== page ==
Review by Ian Keogh
Sometimes thunder and fury isn’t the best way to emphasise horror and atrocity. Fabian Nury’s route into 18th century slavery is a deliberately cultivated sense of the banal and the ordinary. Business as usual, nothing to see here, move along. His transactions between broker and transporter involve routine inspections of manacled people as if livestock, carefully annotated lists, the vast number of deaths during transportation casually referred to as “waste”. The ship captain we first see buying slaves considers himself a gentleman, maintaining a ludicrously formal distance and referring to his wife in saintly terms, completely incapable of understanding those who see the slave trade for what it is, yet exploit it anyway.
Atar Gull is the son of an African king taken years previously by slavers, now himself captured, and for a long while his name also being the title is puzzling, but he’s considered the prize among those who survive the journey to the USA. As we learn about the routine of the slave trade and both the scoundrels involved and those who consider themselves better, Atar Gull sits stoically in the background, having promised his father when a child that he would never show weakness by crying. However, just beyond the halfway point he discovers something that changes his passive acceptance of fate.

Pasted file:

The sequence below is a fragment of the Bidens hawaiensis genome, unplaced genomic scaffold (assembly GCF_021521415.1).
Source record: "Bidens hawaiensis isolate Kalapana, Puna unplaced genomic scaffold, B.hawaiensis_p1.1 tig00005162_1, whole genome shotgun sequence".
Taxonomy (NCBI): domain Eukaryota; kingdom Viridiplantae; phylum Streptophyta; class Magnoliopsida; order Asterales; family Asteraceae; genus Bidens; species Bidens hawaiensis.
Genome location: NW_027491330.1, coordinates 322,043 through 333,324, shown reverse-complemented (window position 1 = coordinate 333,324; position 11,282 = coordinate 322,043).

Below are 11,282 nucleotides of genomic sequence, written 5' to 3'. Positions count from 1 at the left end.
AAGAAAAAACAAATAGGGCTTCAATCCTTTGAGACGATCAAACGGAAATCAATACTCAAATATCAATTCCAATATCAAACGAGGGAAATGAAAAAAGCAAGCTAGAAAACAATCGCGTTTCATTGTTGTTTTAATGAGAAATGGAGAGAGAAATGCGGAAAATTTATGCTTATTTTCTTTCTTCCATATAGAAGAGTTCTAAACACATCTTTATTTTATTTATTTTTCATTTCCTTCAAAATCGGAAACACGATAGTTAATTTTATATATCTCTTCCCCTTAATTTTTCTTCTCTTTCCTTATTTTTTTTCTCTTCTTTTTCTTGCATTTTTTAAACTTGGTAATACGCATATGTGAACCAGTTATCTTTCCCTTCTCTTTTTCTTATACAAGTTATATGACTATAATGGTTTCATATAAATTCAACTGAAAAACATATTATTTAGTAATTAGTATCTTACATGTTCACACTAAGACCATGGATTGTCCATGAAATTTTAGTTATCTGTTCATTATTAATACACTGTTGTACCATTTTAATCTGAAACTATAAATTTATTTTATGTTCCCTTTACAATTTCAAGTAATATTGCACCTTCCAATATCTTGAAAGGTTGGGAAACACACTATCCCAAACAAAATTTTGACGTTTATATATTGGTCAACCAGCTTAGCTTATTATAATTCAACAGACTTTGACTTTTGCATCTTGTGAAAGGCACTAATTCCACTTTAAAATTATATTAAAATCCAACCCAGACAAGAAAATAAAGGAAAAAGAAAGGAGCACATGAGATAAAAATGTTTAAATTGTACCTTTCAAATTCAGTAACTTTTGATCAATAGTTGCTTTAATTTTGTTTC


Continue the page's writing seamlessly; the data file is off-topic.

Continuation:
Artist Brüno (Thielleux) buys into Nury’s dispassionate approach, his cartooning very matter of fact, yet intricate and detailed, the lack of emotion about anything extending to his depictions of almost the entire cast. It successfully stokes the fires of outrage, making us ask how something so outrageously evil and wrong could be accepted as ordinary, as a business necessity. Is there anything over which we’re making the same mistake today?
For all the anger Nury induces, he never forgets he’s telling a story. As horrific as the details are, there’s a necessity of their being passed on, and he avoids the orgy of justified revenge we might expect. The plot plays out compellingly and subtly, and with a very biblical sense of justice. It’s an interesting exercise to consider if there’s ever been another graphic novel where none of the lead characters emerges with ethical credit if judged by 21st century values. Atar Gull is stunning.